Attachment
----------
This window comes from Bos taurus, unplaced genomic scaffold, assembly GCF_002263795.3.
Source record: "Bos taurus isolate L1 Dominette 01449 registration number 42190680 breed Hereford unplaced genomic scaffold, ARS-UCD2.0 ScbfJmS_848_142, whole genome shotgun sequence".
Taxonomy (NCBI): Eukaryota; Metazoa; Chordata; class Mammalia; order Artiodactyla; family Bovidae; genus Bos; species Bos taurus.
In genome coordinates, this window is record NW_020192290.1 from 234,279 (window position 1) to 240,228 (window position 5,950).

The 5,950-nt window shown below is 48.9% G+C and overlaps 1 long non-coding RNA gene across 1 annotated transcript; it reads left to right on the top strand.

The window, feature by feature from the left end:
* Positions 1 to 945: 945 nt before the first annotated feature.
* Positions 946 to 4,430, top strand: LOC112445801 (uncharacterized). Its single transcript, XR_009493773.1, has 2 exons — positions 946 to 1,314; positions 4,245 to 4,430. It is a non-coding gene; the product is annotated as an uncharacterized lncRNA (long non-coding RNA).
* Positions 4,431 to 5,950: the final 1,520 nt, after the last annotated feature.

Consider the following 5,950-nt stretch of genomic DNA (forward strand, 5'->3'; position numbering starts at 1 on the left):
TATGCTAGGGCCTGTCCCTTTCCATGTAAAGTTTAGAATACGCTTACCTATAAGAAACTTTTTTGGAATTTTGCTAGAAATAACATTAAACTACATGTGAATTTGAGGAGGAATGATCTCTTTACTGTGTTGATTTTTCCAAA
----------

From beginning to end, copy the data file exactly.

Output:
This window comes from Bos taurus, unplaced genomic scaffold, assembly GCF_002263795.3.
Source record: "Bos taurus isolate L1 Dominette 01449 registration number 42190680 breed Hereford unplaced genomic scaffold, ARS-UCD2.0 ScbfJmS_848_142, whole genome shotgun sequence".
Taxonomy (NCBI): Eukaryota; Metazoa; Chordata; class Mammalia; order Artiodactyla; family Bovidae; genus Bos; species Bos taurus.
In genome coordinates, this window is record NW_020192290.1 from 234,279 (window position 1) to 240,228 (window position 5,950).

The 5,950-nt window shown below is 48.9% G+C and overlaps 1 long non-coding RNA gene across 1 annotated transcript; it reads left to right on the top strand.

The window, feature by feature from the left end:
* Positions 1 to 945: 945 nt before the first annotated feature.
* Positions 946 to 4,430, top strand: LOC112445801 (uncharacterized). Its single transcript, XR_009493773.1, has 2 exons — positions 946 to 1,314; positions 4,245 to 4,430. It is a non-coding gene; the product is annotated as an uncharacterized lncRNA (long non-coding RNA).
* Positions 4,431 to 5,950: the final 1,520 nt, after the last annotated feature.

Consider the following 5,950-nt stretch of genomic DNA (forward strand, 5'->3'; position numbering starts at 1 on the left):
TATGCTAGGGCCTGTCCCTTTCCATGTAAAGTTTAGAATACGCTTACCTATAAGAAACTTTTTTGGAATTTTGCTAGAAATAACATTAAACTACATGTGAATTTGAGGAGGAATGATCTCTTTACTGTGTTGATTTTTCCAAA